net-analyzer/netcat6 can connect to a UNIX domain socket, and OpenBSD’s netcat (which doesn’t seem to be in Portage) can both listen on and connect to a UNIX domain socket.
Ah! Thanks ephemient! That seems to do the trick just fine and requires no new code to be written 😀
the biggest virtualization wtf for me is that qemu >=0.10.0 instantly takes my entire system down when used with kqemu module (qemu –enable-kqemu), no matter what i try to run under it.i remember that i tried to help somebody who could not get freebsd to recognize network card, running it under recent virtualbox. but we never figured it out, after all :/
My experience with pure qemu says that disabling both ACPI and SMP on NetBSD should help.
@Diego: Lucky me I read your blog before starting writing the script. Yay for netcat6 …@Dev-zero: I use kvm in smallscale on production servers. Libvirt was my first try. After days of not working networking I just gave up on that and started using own scripts. In the end, Diego picked up kvm to integrate it sanely into gentoo. I will be quite happy to use his work in production, without the abstraction bloat and enforced policies occurring in libvirt…
@Pavel sorry I forgot to send you an email :/ I was looking for you last night then I went distracted by something else (I’ll write about it tomorrow most likely)…@Michael doesn’t seem to help either; disabled both from qemu side and from the NetBSD kernel side (at boot) but it still gets “re0: watchdog timeout” as soon as I get to the login request (with the rtl8139 which seems to be the driver that works better).
Likely unrelated, but OpenBSD has that watchdog timeout issue, too, but only after installation, the installer works fine.Three the solution is this:Doing at the boot prompt: “bsd -c”, “disable mpbios”, then “quit”Make that permanent by doing the same steps in the prompt from “config -ef /bsd” after booting.Is that what you tried?
I used the selection 4 at the boot prompt, which disables both ACPI and SMP, no luck. But one thing I noticed is that the timer does not work properly: instead of being in second it seems to be in 1/4 of seconds… that might explain why the watchdog kills the network card.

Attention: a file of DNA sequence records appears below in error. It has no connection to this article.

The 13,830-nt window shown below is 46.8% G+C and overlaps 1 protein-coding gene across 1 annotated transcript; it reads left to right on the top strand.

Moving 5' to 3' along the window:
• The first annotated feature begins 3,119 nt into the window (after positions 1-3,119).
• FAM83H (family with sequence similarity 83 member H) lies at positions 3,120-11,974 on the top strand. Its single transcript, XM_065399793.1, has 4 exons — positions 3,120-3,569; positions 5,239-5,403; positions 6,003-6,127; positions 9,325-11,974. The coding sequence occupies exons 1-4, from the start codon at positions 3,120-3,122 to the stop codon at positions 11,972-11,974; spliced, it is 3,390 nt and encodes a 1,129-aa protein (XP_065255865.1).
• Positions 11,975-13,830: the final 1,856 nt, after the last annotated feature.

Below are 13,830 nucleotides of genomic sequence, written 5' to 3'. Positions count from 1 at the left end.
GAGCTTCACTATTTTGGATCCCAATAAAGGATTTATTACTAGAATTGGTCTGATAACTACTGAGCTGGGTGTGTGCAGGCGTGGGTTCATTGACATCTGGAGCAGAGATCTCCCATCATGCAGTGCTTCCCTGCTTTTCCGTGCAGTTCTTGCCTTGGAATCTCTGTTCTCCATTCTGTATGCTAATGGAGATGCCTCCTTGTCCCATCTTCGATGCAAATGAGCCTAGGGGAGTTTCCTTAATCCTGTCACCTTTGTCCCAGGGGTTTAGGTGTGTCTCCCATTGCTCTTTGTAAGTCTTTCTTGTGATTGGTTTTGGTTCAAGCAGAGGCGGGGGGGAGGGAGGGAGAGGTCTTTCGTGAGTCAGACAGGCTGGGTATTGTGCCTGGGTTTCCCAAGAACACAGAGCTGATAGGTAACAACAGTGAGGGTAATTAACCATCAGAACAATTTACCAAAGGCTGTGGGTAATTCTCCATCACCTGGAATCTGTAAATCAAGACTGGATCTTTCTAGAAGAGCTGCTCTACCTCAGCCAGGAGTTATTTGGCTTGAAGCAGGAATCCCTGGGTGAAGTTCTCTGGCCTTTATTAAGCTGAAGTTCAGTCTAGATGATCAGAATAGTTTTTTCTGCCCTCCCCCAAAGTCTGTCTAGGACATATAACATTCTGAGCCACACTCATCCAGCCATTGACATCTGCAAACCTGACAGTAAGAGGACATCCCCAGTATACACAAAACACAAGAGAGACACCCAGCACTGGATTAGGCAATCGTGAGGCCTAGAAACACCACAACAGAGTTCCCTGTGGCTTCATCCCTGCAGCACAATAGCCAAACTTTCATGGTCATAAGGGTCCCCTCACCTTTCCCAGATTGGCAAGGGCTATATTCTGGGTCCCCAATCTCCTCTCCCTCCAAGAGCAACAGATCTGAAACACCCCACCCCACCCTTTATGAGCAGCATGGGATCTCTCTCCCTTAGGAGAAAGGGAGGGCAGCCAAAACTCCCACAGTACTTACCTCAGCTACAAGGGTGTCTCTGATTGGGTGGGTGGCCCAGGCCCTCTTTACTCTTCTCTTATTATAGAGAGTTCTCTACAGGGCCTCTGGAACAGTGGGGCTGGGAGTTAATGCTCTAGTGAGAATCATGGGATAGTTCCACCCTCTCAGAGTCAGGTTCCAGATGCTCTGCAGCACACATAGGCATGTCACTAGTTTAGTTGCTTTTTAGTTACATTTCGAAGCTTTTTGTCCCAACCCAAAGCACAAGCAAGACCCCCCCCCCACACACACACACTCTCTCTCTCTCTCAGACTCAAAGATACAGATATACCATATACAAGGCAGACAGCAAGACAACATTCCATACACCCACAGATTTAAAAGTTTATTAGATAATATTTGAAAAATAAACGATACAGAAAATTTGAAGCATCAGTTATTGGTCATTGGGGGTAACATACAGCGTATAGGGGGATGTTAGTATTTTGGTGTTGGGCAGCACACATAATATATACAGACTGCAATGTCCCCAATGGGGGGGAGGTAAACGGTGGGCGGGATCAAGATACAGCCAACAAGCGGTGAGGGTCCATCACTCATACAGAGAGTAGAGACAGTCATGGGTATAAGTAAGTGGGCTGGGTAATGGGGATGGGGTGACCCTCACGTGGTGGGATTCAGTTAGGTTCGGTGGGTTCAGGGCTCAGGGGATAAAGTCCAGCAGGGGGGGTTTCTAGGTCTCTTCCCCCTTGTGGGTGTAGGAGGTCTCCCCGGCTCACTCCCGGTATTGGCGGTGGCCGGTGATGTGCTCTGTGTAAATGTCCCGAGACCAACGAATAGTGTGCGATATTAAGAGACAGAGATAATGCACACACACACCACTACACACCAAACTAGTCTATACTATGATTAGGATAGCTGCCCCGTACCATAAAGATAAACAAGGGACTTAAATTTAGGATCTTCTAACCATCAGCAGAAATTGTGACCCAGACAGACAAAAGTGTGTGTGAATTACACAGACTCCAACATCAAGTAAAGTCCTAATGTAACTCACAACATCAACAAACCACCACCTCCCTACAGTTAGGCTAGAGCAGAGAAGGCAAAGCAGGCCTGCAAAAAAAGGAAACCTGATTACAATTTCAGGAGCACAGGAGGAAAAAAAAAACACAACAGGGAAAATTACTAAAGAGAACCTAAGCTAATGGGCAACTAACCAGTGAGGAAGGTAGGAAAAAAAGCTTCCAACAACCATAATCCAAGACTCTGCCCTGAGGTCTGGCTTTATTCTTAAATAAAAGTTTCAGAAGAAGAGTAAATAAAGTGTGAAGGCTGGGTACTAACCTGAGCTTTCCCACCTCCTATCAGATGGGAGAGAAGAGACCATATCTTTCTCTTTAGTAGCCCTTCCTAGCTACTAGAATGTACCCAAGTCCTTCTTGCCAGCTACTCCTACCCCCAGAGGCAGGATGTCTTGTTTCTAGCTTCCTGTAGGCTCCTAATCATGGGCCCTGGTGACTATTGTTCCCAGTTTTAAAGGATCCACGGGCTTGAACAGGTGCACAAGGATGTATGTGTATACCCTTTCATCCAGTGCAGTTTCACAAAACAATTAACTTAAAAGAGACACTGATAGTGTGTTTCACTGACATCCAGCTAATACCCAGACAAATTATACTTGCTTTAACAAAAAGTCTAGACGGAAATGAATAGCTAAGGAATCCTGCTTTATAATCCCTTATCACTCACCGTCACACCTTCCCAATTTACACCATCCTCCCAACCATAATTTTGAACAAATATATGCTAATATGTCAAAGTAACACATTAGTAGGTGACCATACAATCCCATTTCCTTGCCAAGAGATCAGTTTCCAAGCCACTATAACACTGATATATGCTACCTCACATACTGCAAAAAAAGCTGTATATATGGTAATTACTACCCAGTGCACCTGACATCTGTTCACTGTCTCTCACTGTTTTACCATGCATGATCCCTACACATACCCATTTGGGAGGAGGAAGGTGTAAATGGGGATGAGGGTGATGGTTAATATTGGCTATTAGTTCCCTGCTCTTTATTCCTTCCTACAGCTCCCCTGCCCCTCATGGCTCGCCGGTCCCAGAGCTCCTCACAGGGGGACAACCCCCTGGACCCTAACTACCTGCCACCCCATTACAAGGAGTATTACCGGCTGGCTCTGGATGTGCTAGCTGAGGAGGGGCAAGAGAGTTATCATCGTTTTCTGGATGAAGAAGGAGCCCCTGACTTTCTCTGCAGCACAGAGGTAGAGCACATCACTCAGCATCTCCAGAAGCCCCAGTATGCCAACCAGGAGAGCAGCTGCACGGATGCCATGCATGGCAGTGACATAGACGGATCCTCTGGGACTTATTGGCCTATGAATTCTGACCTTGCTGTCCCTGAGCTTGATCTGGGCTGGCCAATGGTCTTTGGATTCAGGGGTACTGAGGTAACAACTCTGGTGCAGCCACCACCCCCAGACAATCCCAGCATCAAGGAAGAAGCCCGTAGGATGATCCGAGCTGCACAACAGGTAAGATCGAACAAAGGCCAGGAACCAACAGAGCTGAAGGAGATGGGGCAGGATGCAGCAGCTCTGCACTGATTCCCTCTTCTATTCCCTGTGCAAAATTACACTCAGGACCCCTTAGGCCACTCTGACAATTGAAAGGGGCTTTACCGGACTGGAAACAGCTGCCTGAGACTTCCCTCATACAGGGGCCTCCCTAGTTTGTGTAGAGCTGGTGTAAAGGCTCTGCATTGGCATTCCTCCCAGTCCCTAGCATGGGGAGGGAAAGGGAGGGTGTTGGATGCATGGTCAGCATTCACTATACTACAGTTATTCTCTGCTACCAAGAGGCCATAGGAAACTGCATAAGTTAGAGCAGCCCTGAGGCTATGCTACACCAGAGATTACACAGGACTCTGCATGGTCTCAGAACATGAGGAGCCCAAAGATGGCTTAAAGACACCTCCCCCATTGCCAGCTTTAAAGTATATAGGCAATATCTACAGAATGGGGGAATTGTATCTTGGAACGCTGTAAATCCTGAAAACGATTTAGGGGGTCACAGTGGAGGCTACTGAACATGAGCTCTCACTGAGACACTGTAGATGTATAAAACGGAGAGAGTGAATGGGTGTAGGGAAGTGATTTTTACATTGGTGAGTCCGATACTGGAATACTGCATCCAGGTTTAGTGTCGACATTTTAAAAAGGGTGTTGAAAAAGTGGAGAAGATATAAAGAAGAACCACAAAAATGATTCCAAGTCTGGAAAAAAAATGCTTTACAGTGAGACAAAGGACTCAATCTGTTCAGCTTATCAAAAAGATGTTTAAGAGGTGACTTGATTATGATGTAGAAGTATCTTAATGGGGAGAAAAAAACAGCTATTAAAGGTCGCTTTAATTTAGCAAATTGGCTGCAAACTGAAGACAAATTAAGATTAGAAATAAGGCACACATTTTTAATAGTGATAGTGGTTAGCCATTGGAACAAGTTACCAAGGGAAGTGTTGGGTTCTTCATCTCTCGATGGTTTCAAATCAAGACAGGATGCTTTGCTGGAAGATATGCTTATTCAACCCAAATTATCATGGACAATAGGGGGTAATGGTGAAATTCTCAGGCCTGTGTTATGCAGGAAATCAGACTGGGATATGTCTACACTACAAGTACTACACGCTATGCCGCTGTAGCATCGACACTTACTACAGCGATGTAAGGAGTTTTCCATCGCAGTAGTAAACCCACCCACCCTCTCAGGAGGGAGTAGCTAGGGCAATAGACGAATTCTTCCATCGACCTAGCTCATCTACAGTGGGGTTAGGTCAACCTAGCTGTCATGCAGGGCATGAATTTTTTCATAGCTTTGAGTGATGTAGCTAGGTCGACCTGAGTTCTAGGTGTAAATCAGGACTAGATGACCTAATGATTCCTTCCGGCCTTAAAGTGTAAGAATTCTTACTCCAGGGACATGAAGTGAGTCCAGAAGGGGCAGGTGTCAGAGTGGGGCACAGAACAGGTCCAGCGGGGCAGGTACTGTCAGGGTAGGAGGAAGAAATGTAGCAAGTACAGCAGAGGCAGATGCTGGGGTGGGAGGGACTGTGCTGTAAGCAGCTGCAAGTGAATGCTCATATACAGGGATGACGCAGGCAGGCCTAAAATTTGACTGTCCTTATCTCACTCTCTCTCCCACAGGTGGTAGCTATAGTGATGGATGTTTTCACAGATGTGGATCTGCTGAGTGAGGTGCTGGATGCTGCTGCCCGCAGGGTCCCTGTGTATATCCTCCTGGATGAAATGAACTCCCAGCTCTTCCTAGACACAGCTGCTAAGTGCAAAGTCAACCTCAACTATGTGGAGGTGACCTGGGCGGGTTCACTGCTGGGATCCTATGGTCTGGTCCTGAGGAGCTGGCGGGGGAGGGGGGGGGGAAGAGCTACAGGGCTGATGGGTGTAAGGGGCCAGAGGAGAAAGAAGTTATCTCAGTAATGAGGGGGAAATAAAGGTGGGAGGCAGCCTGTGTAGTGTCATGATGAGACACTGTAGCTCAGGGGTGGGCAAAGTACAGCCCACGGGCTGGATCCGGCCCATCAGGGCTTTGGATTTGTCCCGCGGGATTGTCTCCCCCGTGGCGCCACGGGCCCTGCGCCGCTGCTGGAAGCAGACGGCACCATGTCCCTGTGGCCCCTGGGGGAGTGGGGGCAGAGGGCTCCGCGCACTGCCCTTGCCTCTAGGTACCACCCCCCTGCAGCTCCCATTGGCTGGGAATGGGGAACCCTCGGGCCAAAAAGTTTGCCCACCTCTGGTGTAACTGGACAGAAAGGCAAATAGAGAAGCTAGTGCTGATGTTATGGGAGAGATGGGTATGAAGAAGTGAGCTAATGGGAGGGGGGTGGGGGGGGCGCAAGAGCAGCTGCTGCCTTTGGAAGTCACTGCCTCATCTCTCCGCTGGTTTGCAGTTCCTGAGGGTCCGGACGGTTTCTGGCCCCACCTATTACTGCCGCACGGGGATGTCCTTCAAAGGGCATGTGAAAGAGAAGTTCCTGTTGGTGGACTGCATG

On NetBSD ne2k_pci works much better than rtl8139. Using the latter I get re0 timeouts too and network is almost unusable.
Ah good to know Michael! Now that seems to be doing it! ne2k_pci, disabled SMP, disabled ACPI and *finally* it seems to work! 🙂
Pcnet can used as well, IIRC.Btw, I see the issue with amd64 hosts only. Futhermore, if kqemu is enabled the above hackery will not help at all – a deadlock happens after the “root file system type: ” message.
I forgot to say, I use the i82557b one, because I know it best.Unfortunately I do not know if that will work for others, since I have been mostly unable to get my patches integrated into upstream, even when the patches were for stuff that crashed qemu or the specification obviously contradicts the implementation and it fixes networking for some OS.
With qemu+kvm (rather than kqemu) it works fine with ACPI and SMP disabled it seems.Reimar, does that mean patches to qemu or NetBSD? If to qemu, I’m pretty sure Luca will be glad to receive them! 😀
Patches for qemu’s eepro100 driver.A rare few have been applied, but I have still 11 properly split ones pending and some messy ones.If someone if interested, I can mail them around on request, maybe I’ll somewhen try to resend them to qemu-devel or the “maintainer” but my motivation for that is really low.
Aw, forget it. I published my qemu git repository (though that does not include the messy patches):http://natsuki.mplayerhq.hu…My changes are the diff between the master and the eepro100_osx branch.
To make NetBSD work properly on kvm/qemu with ACPI enabled ACPI_SCANPCI should be disabled in kernel config.